At times, my mother would get better, only to end up on a psych ward because she had stopped eating, had wandered away from the house or had become too difficult to manage at home. The frequency of phone calls from concerned neighbors and family friends would increase. It was not until her last hospitalization in 2009, that her doctors suspected Lewy body dementia.
Fast forward in time to one of my returning trips from Los Angeles. A semi-trailer truck changed lanes and nearly crushed me to death on the highway. My husband took one look at the massive hole it had gouged into my car and had had enough. It was time my parents would join me up north. We had a small condo and renovated it to fit their needs. I finally had the chance to really be involved in my mother’s care.
It took another year to get the right assessment, but in 2010, she was given the diagnosis of Alzheimer’s disease. I never forgot that year. The diagnosis was determined by a bicultural and bilingual neuropsychologist. After that, it was the domino effect as everything fell into place.
We paid a tremendous amount in terms of supplemental insurance and medications to get her back on track, but it was worth it. Furthermore, my mother was able to thrive by attending an adult day center in Novato for several years.
We had to hire a caregiver two days a week for four hours a day for the next four years. At $32 a day out of pocket, it was a stretch. It was a luxury to have a private caregiver even for a couple hours but both myself and my father needed it. However, because my parents’ social security income could not cover all of the costs, my husband and I had to help support them.
Then I found out that was about to become a new mother. I realized I was now going to become a “sandwich generation” caregiver – meaning I was not only caring for an aging parent, but also for a child. Sandwich generation caregivers make up one quarter of caregivers for those living with Alzheimer’s or other dementias.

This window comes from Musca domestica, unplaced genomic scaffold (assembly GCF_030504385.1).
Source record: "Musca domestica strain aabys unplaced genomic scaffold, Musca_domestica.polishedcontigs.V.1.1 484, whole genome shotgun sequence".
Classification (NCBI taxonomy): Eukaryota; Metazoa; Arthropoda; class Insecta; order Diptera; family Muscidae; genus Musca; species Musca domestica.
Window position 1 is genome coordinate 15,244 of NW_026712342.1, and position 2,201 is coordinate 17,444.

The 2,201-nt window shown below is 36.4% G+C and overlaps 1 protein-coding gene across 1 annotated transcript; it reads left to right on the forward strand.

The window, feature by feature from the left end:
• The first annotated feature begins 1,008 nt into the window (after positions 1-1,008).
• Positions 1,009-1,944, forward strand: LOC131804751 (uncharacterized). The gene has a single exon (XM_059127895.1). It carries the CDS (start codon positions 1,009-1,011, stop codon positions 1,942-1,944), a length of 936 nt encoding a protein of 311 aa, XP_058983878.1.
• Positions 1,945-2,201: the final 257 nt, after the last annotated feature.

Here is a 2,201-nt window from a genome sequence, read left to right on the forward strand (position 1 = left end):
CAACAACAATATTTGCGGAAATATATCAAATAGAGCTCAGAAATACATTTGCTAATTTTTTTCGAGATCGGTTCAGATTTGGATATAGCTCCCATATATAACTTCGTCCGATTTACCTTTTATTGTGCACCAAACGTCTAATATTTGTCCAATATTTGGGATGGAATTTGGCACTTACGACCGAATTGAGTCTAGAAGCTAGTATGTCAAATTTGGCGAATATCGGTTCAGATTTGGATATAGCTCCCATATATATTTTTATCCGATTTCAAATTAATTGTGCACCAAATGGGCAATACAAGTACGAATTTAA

According to the Facts and Figures report, Older Hispanics are about one and one-half times more likely to have Alzheimer’s or other dementias as older Whites. 85% of Hispanic Americans want health care providers who understand their unique experiences and backgrounds, but only 59% believe they have access to culturally competent providers. The top concern voiced by these caregivers is health care providers not listening to what the caregivers say because of their race, color or ethnicity.
I work in health care, so I was able to do the research, ask the questions and navigate through the system. But let me confess, it was beyond exhausting. Imagine not speaking the language, not knowing the medical system or it being taboo to discuss a family matter with others.
My mother took her last breath in her own home on June 2, 2019. It should not take more than a decade to get a proper diagnosis.
Marin resident, Maria Martinez, became an advocacy volunteer for the Alzheimer’s Association after her mother’s death. She doesn’t want other families to have to experience what she did, specifically in the Latino community. As an advocate, Maria is working with her legislators to encourage them to make changes to policies so others can get a timely diagnosis.
This blog was also published in El Observador. You can find it in both English and Spanish.